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4 Methodological Issues in Criminal Career Research This chapter examines some method- ological issues that affect research on criminal careers: of particular concern are various aspects of the observational ap- proaches user! to obtain data and the es- timation techniques applier] to those data. This chapter draws heavily on Cohen (Appendix B), who provides a more cle- tailed review of these issues. On the basis of our examination, we propose various suggestions for improver] research strate- gies to reduce potential biases arising from sampling anct measurement prob- lems. OBSERVATIONAL APPROACHES: SELF-REPORTS AND OFFICL\L RECORDS The two main observational ap- proaches for obtaining data on individual criminal careers-self-reports and official records of contacts with the criminal jus- tice system-invoke longitudinal data for individuals. Each approach is vuInera iData on crimes committed could also be ob- tained from reports by victims, from direct observa 96 ble to various sources of error that may limit the accuracy of the derived esti- mates of criminal career dimensions. Self-Reports The sources of distortion in self-report surveys inclucle problems in design of survey instruments, response errors, and analytic problems in inferring career di- ~mensions from questionnaire responses. The role of analytic problems was iTIus- tratec! in the Chapter 3 discussion of al- ternating spurts and quiescent periods in offending: recognition that offending fre- quencies during spurts are unlikely to persist over periods as Tong as a year led to downward revisions of as much as 25 percent in estimates of A. Response errors may arise from prob tion by researchers, and from information provided by informants. Although such data might provide rich information on the nature of the offense and sometimes on the attributes of an offender, they are usually linked to particular crime events and not to individual offenders. Thus, it is often difficult if not impossible to use such data to trace the develop- ment of criminal careers for individual offenders.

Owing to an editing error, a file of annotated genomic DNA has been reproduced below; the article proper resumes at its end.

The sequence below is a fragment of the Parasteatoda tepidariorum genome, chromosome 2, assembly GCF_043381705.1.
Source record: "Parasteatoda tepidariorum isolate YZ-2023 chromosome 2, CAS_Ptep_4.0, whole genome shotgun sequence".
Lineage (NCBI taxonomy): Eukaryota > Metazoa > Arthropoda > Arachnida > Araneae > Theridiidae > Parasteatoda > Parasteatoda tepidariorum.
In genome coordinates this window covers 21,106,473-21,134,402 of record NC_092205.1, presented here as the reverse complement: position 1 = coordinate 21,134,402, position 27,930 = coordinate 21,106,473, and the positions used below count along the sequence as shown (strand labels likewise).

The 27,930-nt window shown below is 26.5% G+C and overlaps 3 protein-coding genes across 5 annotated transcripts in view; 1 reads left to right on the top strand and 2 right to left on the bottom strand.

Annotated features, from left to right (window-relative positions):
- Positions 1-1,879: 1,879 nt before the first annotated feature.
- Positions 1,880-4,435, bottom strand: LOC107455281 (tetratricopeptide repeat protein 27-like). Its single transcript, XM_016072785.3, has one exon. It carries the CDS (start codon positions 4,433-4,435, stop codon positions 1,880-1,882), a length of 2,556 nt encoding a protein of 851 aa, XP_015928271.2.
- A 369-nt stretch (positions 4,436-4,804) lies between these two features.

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METHODOLOGICAL ISSUES IN CRIMINAL CAREER RESEARCH lems in questionnaire design or aciminis- tration procedures, from intentional mis- representation by respondents, or from respondents' errors in the classification or recall of events.2 An example of question- naire design effects comes from the Rand inmate surveys: the open-ended queries about A in the first survey may have yieldecI imprecise results for hi~h-fre- quency offenclers, but the alternative ap- proach used in the second survey a complex series of closecI-ended ques- tions apparently increased the rate of ambiguous, unusable responses (see Chapter 3 for cletaiTs). One source of misclassification is re- sponclent uncertainty about which events are to be counted as arrests or police con- tacts. The ambiguity for respondents may increase as the number of interactions with police increases and respondents are less able to distinguish which of the interac- tions involve an official charge or notation in police records. There is also ambiguity in classifying self-report items into official- record crime categories: discrepancies may arise because distinctions in the official categories reflect considerations of strength of evidence, criminal intent, ant! serious- ness of the outcome, which are probably not considered] in the sel£report categories. For example, a self-reported burglary may be noted in the offender's official record as a burglary, a larceny, or possession of stolen property, depencling on the circumstances of the arrest. Memory recall is likely to be affected by the saliency of the events (with more salient events more likely to be remem- bered) and the recency of the events. Two factors potentially affecting the sa- liency of crimes are the seriousness and the frequency with which they are com- mitted. In general, more serious crimes- with the greater risks they pose both for 2This discussion of errors in self-reports draws heavily on material presented in Weis (Volume II). 97 victims ant! for offenders are expecter! to be more salient. The more frequently that crimes are committed, however, the less salient any one ofthem is likely to be, ant] so there will probably be errors in counting the total number of crimes com- mitted. These sources of memory errors are likely to be of greatest concern for high-rate, serious offenders. Since recall is usually best for events that occurred most recently, memory problems are likely to increase with longer recall periods and with greater intervals between the recall period ant] the survey ciate. These problems are most typical of surveys that request reports of lifetime frequencies. To reduce those problems, most self-report surveys now limit the recall period, for example, to the year preceding the interview. But even this period is subject to potentially seri- ous recall errors for frequent ant! Tow- saliency events. Further reducing the re- call period to less than a year, however, could jeopardize precision in estimates of the number of reported criminal events, especially for more serious offense types that occur infrequently. Defining the recall period in terms of the interview ciate (e.g., during the year preceding the interview)-although it will enhance the recency of recalled events may make the clata especially vulnerable to bouncing errors: events that occurred before the designated recall period may be mistakenly attributed (or "telescoped") to the recall period. Bound- ing errors may be reduced by specifying a recall period with more salient bound- aries for respondents, such as the calen- dar year or "age-year" (i.e., time between birthdays). A more effective but far more costly solution to the problem oftelescop- ing is to administer two surveys, one at the start of a recall period and the other at the end of that period; events that are reported in both surveys are then re- moved from responses for the bounded